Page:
Usually, my sources for Not One-Off Britishisms are writers for the New York Times or the New Yorker, or some other American publication with aspirations to elegance or class. Imagine my surprise the other day to see our president tweet out what struck me as a palpable NOOB.
(Some background: Trump is in a fight with Republican Senator Bob Corker, who is slightly shorter than average, hence the “Liddle’.” The “d”s presumably represent an approximation of American flapping. The apostrophe is mystifying.)
What activated my NOObs-dar was “Was made to sound a fool.” It seemed to me that the standard American version of this would be “was made to sound like a fool,” while the “like” might be left out in BrE. To find out if I was right, I consulted my go-to source, American-born Sussex University linguistics professor Lynne Murphy.
She confirmed my sense and pointed me to a blog post she wrote on the subject in 2009. She observed:
I’ll quote [John] Algeo’s British or American English on the topic, “A group of copular verbs (…) have predominantly adjectival complements in common-core English, but also have nominal subject complements in British more frequently than in American.” In other words, in AmE or BrE, you could say I feel old (because my students told me yesterday that Brad Pitt is ‘a sexy old man’). You could also say I feel like an unsexy geriatric case, because the like phrase in that case plays an adjectival role in the sentence. But in BrE, you can also forgo the like and just go straight to the nouny part of the description….
Here are some examples showing more of this pattern:
sound: He sounded a complete mess. [Jeremy Clarke in The Independent]
look: Joey Barton has made me look a fool. [Oliver Holt on Mirror.co.uk]
Was Trump trying to sound an Englishman? I doubt it. Possibly he was echoing a common expression found in Twelfth Night (“This fellow is wise enough to play the fool”) and in the classic 1972 soul song “Everybody Plays the Fool.” It was also suggested when I raised the question on Twitter that the “like”-less construction is common in African-American English and/or in the rural South.
But I think I have a more likely explanation. Using “like” would have put Trump’s tweet at 142 characters. So he ditched it.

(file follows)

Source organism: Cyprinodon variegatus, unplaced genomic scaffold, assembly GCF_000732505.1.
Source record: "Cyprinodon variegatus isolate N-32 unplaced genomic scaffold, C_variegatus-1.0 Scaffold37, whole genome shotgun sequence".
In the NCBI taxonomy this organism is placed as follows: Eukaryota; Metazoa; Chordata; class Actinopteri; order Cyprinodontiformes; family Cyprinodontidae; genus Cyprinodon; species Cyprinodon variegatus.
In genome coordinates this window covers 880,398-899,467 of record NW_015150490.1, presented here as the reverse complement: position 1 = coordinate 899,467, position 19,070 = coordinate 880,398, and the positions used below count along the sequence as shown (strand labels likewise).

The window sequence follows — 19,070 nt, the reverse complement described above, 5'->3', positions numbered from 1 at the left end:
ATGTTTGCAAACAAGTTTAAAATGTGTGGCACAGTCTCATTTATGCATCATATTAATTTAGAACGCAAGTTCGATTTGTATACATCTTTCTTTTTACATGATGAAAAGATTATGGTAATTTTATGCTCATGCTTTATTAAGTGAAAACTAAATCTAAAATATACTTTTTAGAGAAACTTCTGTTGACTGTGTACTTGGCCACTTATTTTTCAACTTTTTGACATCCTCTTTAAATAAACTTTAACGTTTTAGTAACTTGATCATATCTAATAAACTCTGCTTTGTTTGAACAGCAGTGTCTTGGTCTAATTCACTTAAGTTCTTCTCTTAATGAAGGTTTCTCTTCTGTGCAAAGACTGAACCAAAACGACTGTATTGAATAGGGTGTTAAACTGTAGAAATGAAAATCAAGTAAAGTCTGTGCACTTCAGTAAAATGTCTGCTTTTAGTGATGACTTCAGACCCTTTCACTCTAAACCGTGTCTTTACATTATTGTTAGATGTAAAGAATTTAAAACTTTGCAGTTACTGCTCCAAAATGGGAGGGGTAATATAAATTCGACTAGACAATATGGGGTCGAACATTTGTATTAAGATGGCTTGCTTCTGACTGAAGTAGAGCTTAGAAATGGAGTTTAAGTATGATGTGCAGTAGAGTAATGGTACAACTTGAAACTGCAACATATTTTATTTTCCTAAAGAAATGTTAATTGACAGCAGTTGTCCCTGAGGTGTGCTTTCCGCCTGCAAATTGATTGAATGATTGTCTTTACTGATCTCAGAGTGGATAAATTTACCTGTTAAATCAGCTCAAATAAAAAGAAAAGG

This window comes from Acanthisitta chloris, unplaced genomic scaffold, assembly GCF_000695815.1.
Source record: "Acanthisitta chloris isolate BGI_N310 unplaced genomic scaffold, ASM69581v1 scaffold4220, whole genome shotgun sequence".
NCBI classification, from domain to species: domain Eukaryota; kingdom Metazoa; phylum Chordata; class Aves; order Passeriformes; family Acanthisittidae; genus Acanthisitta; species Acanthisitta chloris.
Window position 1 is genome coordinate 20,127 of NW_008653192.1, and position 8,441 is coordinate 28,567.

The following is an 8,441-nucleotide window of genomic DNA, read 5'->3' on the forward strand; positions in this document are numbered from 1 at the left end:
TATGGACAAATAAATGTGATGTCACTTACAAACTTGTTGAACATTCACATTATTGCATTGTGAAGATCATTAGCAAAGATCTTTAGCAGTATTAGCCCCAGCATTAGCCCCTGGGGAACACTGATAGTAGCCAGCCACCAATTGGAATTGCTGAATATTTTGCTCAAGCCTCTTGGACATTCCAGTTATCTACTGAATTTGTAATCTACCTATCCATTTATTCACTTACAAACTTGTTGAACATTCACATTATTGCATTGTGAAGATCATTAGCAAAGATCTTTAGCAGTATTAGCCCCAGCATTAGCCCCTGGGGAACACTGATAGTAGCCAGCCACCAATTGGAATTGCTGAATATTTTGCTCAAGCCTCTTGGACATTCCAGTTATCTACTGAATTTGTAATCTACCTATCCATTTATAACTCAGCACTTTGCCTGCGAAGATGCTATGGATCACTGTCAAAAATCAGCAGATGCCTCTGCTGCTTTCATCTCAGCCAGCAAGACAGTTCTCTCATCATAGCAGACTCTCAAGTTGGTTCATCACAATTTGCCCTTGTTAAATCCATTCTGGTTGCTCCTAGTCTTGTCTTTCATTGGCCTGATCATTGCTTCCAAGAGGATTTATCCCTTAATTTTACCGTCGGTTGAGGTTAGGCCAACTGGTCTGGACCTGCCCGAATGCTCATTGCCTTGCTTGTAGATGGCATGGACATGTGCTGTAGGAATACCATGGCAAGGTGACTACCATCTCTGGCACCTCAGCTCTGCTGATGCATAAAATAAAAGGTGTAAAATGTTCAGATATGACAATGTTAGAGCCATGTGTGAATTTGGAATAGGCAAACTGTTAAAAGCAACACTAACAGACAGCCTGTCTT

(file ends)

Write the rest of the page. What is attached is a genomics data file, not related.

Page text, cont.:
9 thoughts on ““To sound/seem/feel a [noun]””
Well his mum is British after all (born in Scotland)!
Trump could never sound like an Englishman if someone deposited a rather large plum in his mouth, and squashed both of his cheeks firmly inwards so he could attempt to simulate refined vowels. It simply is never going to happen. He may however, be remembered in the annals of history as the most illiterate president of all time.
Although I haven’t see this theory put forth elsewhere, I wonder if the so-called apostrophe is really a quotation mark, with the other quotation mark mistakenly omitted. I believe he has put some of his nicknames in quotation marks before. Of course the use of single quotes would be another Britishism!
“haven’t seen,” of course. We all make typos!
Since the apostrophe appeared again today, I guess my theory was wrong.
“I doubt he’ll come” (leaving out “whether”). Is that also a Britishism? It’s now very common.
(Robynne Black: what a sweet-tempered posting!)
I think not–sounds pretty normal to my ears. The other word-leaving-out Britishism I’m aware of is in a sentence like “Now you’re sixteen, you can legally drink.” Americans stick a “that” after the “now.”
“Sound an Englishman”? That doesn’t make sense. It would always be “sound like an Englishman”.
I suppose you might say it’s linguistic licence – or maybe an attempt to insert an example of this construction into the blog… but it’s wrong on both sides of the pond and it’s very jarring.